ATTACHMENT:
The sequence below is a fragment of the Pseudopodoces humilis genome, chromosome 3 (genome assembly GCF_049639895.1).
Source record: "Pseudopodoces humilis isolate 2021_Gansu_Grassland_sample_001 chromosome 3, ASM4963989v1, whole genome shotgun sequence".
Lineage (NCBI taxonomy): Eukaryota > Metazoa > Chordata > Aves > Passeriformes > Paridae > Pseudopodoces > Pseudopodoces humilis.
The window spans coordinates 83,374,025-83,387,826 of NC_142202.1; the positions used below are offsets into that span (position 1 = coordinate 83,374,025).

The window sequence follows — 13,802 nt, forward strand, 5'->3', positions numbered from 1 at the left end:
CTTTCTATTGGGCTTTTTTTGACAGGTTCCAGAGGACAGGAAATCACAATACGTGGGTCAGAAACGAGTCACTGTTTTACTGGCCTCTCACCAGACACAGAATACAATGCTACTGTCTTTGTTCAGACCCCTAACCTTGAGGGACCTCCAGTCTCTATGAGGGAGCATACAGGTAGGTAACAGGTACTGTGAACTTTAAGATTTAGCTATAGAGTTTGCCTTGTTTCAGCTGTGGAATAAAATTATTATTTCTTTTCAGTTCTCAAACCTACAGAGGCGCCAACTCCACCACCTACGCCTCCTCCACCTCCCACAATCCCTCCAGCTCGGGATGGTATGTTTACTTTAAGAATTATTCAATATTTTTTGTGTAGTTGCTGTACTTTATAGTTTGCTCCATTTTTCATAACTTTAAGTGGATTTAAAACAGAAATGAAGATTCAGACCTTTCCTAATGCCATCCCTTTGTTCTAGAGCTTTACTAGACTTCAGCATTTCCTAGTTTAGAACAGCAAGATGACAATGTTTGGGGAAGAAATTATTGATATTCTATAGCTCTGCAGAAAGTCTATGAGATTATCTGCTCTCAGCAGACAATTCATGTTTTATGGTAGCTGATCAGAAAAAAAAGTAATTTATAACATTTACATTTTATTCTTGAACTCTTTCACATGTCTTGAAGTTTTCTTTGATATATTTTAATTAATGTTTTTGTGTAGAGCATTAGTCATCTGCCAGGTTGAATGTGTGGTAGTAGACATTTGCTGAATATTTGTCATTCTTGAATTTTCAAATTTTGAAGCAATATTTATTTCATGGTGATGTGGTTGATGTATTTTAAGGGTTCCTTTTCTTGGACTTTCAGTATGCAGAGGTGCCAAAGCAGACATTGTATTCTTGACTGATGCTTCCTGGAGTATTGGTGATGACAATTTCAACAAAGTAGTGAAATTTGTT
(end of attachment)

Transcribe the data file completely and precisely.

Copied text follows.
The sequence below is a fragment of the Pseudopodoces humilis genome, chromosome 3 (genome assembly GCF_049639895.1).
Source record: "Pseudopodoces humilis isolate 2021_Gansu_Grassland_sample_001 chromosome 3, ASM4963989v1, whole genome shotgun sequence".
Lineage (NCBI taxonomy): Eukaryota > Metazoa > Chordata > Aves > Passeriformes > Paridae > Pseudopodoces > Pseudopodoces humilis.
The window spans coordinates 83,374,025-83,387,826 of NC_142202.1; the positions used below are offsets into that span (position 1 = coordinate 83,374,025).

The window sequence follows — 13,802 nt, forward strand, 5'->3', positions numbered from 1 at the left end:
CTTTCTATTGGGCTTTTTTTGACAGGTTCCAGAGGACAGGAAATCACAATACGTGGGTCAGAAACGAGTCACTGTTTTACTGGCCTCTCACCAGACACAGAATACAATGCTACTGTCTTTGTTCAGACCCCTAACCTTGAGGGACCTCCAGTCTCTATGAGGGAGCATACAGGTAGGTAACAGGTACTGTGAACTTTAAGATTTAGCTATAGAGTTTGCCTTGTTTCAGCTGTGGAATAAAATTATTATTTCTTTTCAGTTCTCAAACCTACAGAGGCGCCAACTCCACCACCTACGCCTCCTCCACCTCCCACAATCCCTCCAGCTCGGGATGGTATGTTTACTTTAAGAATTATTCAATATTTTTTGTGTAGTTGCTGTACTTTATAGTTTGCTCCATTTTTCATAACTTTAAGTGGATTTAAAACAGAAATGAAGATTCAGACCTTTCCTAATGCCATCCCTTTGTTCTAGAGCTTTACTAGACTTCAGCATTTCCTAGTTTAGAACAGCAAGATGACAATGTTTGGGGAAGAAATTATTGATATTCTATAGCTCTGCAGAAAGTCTATGAGATTATCTGCTCTCAGCAGACAATTCATGTTTTATGGTAGCTGATCAGAAAAAAAAGTAATTTATAACATTTACATTTTATTCTTGAACTCTTTCACATGTCTTGAAGTTTTCTTTGATATATTTTAATTAATGTTTTTGTGTAGAGCATTAGTCATCTGCCAGGTTGAATGTGTGGTAGTAGACATTTGCTGAATATTTGTCATTCTTGAATTTTCAAATTTTGAAGCAATATTTATTTCATGGTGATGTGGTTGATGTATTTTAAGGGTTCCTTTTCTTGGACTTTCAGTATGCAGAGGTGCCAAAGCAGACATTGTATTCTTGACTGATGCTTCCTGGAGTATTGGTGATGACAATTTCAACAAAGTAGTGAAATTTGTT